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Home > Electric Mini Cooper - MiniE - Made by BMW

Electric Mini Cooper - MiniE - Made by BMW

Electric Mini Cooper

BMW is getting on the electric-car bandwagon with what may be the most stylish alternative-fuel vehicle to date. The Mini Cooper E plug-in is available in a limited rollout of 500 cars in New York, New Jersey, and California.  This is the German manufacturer's first foray into the alternative fuel world, competing directly with the Honda FCX, Chevy Volt, Tesla Roadster, and Toyota Prius plug-in.

Mini-E-Engine.jpg (350250)MiniCooperElectric.jpg (350250)

The MINI E features a 204-hp. motor propelling the car from zero to 62 mph in 8.5 seconds, with a top speed of 95 mph. The car has a range of 150 miles on a charge. The cars are not identical to their gas-powered counterparts because they have to haul a lithium-ion battery pack, which takes up so much room that the Mini E is forced to ditch the backseat. This extra gear also bumps the Mini E's weight to 3,230 pounds, up from a Mini Cooper's 2,568 pounds. The car will also come with a special charging adapter installed at an owner's home that recharges the Mini E in 2 1/2 hours. It also can plug into a standard wall socket, but will take longer to recharge.

The electric Mini Coopers is leased to customers for one year with an option for an extension, the Munich-based automaker said in a statement. Potential customers can visit Minispace to get the latest news from BMW and sign up the test series. If the the MINI E is eventually sold, it would meet the same standards as the Chevy Volt for a maximum tax credit of $7,500.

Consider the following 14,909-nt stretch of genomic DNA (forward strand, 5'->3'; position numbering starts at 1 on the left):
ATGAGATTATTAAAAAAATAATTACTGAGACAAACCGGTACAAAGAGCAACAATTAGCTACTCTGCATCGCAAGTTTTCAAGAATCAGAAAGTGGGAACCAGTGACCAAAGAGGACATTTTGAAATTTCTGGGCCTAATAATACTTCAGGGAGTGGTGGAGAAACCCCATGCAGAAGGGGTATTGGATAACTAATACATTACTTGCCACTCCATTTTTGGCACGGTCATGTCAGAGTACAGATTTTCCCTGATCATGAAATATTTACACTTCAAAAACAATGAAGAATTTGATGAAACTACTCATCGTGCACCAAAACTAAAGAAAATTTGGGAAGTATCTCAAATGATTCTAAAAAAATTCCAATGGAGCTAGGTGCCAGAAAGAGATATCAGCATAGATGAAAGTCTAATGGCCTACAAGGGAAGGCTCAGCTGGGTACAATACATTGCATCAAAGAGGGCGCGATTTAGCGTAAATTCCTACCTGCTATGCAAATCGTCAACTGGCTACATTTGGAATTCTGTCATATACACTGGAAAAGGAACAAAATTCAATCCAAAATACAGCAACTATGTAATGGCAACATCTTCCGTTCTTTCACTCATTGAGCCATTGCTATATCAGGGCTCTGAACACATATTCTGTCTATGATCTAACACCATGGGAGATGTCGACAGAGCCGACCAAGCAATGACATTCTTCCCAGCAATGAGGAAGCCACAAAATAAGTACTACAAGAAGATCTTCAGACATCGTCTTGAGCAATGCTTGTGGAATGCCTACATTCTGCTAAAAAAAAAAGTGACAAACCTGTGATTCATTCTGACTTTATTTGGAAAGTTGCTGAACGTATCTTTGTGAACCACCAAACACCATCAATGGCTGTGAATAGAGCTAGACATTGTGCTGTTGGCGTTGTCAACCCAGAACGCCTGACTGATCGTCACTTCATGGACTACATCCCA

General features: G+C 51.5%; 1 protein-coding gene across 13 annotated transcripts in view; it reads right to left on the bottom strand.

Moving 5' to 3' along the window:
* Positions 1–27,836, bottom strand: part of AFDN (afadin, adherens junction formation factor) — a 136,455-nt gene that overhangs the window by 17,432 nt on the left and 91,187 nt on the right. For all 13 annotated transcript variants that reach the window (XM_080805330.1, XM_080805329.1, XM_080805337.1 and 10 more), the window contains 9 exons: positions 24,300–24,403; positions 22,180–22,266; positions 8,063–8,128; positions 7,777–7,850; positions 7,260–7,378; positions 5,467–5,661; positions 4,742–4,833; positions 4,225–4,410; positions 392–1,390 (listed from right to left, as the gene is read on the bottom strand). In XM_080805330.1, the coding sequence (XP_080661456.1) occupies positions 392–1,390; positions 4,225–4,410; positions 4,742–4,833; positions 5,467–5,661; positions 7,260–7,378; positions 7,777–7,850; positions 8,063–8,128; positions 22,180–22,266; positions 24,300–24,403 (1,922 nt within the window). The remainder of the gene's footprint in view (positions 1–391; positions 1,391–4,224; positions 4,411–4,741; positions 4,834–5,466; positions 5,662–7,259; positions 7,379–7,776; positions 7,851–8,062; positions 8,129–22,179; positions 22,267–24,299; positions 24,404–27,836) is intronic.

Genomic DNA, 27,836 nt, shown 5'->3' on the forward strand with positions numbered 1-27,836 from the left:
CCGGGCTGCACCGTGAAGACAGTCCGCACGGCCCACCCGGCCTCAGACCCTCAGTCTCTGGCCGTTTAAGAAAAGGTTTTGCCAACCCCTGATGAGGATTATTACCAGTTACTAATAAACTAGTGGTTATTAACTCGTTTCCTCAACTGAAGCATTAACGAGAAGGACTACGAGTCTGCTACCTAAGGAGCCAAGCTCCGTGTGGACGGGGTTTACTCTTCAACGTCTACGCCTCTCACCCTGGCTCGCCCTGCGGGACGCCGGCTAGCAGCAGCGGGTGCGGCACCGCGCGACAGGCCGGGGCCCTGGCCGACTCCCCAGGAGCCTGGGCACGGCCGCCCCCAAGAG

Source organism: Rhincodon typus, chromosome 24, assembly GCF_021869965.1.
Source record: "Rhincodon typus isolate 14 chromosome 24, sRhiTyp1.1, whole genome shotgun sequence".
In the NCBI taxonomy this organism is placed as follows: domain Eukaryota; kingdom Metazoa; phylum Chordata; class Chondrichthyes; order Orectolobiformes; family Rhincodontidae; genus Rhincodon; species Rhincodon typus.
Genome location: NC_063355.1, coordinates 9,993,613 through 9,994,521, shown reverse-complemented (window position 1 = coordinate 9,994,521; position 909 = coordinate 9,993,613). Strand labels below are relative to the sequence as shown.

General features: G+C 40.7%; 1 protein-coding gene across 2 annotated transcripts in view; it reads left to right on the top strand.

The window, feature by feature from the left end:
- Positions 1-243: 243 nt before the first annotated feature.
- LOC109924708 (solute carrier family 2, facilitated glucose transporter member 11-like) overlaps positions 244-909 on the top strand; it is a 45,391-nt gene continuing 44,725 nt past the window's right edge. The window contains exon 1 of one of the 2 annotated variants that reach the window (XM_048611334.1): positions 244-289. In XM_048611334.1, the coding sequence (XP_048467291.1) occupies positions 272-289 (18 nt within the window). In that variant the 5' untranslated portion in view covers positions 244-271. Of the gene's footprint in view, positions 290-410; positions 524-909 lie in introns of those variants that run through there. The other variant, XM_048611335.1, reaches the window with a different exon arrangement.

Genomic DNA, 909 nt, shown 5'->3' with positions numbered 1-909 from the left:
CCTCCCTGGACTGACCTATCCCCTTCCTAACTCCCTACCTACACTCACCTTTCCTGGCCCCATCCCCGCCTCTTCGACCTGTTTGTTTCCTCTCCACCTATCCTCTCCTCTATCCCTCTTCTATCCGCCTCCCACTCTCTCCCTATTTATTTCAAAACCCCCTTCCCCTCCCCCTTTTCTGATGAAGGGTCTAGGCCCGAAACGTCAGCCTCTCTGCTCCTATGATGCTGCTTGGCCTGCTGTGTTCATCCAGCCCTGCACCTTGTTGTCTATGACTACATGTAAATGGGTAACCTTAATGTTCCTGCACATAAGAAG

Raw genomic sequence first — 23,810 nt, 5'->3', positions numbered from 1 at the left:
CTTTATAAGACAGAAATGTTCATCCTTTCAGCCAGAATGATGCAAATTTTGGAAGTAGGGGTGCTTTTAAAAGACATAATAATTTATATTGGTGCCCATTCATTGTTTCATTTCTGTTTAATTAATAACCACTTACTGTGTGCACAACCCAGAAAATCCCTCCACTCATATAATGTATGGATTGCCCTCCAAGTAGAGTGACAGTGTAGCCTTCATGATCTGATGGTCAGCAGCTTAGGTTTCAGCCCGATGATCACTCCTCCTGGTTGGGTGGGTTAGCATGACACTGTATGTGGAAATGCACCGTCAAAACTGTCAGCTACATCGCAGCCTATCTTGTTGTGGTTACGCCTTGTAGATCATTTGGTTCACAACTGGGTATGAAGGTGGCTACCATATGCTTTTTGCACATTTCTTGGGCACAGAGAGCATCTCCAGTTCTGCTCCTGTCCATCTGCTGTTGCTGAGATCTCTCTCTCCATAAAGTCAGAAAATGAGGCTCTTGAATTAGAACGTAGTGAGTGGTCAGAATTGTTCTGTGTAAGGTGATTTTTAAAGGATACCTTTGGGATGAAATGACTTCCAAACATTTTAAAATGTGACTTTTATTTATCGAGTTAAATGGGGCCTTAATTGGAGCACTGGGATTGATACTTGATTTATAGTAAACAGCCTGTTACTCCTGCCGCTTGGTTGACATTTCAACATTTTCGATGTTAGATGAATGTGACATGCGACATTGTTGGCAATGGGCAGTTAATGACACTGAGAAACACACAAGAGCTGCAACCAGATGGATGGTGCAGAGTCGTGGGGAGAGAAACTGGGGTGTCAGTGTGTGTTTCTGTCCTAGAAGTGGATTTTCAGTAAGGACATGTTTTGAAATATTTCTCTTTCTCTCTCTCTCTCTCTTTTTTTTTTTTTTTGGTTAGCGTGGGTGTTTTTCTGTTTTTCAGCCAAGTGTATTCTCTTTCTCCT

Field Testing the Electric Mini
The field testing of the Mini E is part of BMW's "Project i", which will be followed in mid 2011 by a similar trial with the BMW Active E all-electric vehicle which will accommodate seats for four adults and cargo. The Active E is based on the BMW 1 Series Coupe and will be built based on the lessons learned from the Mini E field testing. The last phase of "Project i" is the development of the Mega City Vehicle (MCV) urban electric car, a new brand that will be sold separately from BMW or Mini, and is expected to go into mass production between 2013 and 2015. The field testing of the Active E will include fewer than 1000 cars and will be conducted in Los Angeles and New York, but BMW is also considering expansion to other areas.

In the U.S. a total of 9,500 people signed up to lease the MINI E for the 450 cars available. In June 2009, Mini started the program by leasing 250 units in Los Angeles area and 200 in the New York/New Jersey area. The leasing price was set at US$850 (approx. 600) a month for one year and included collision coverage, maintenance costs, and home installation of the charging station. Residents of New Jersey did not pay sales tax on their lease due to the existing state exemption for battery electric vehicles.

In May 2010 BMW announced that leasing could be renewed for another year at a lower price of US$600 a month. This renewal was offered to all individuals who currently have a Mini E but fleet customers are excluded, and according to BMW half of all current lessees agreed to the extension.


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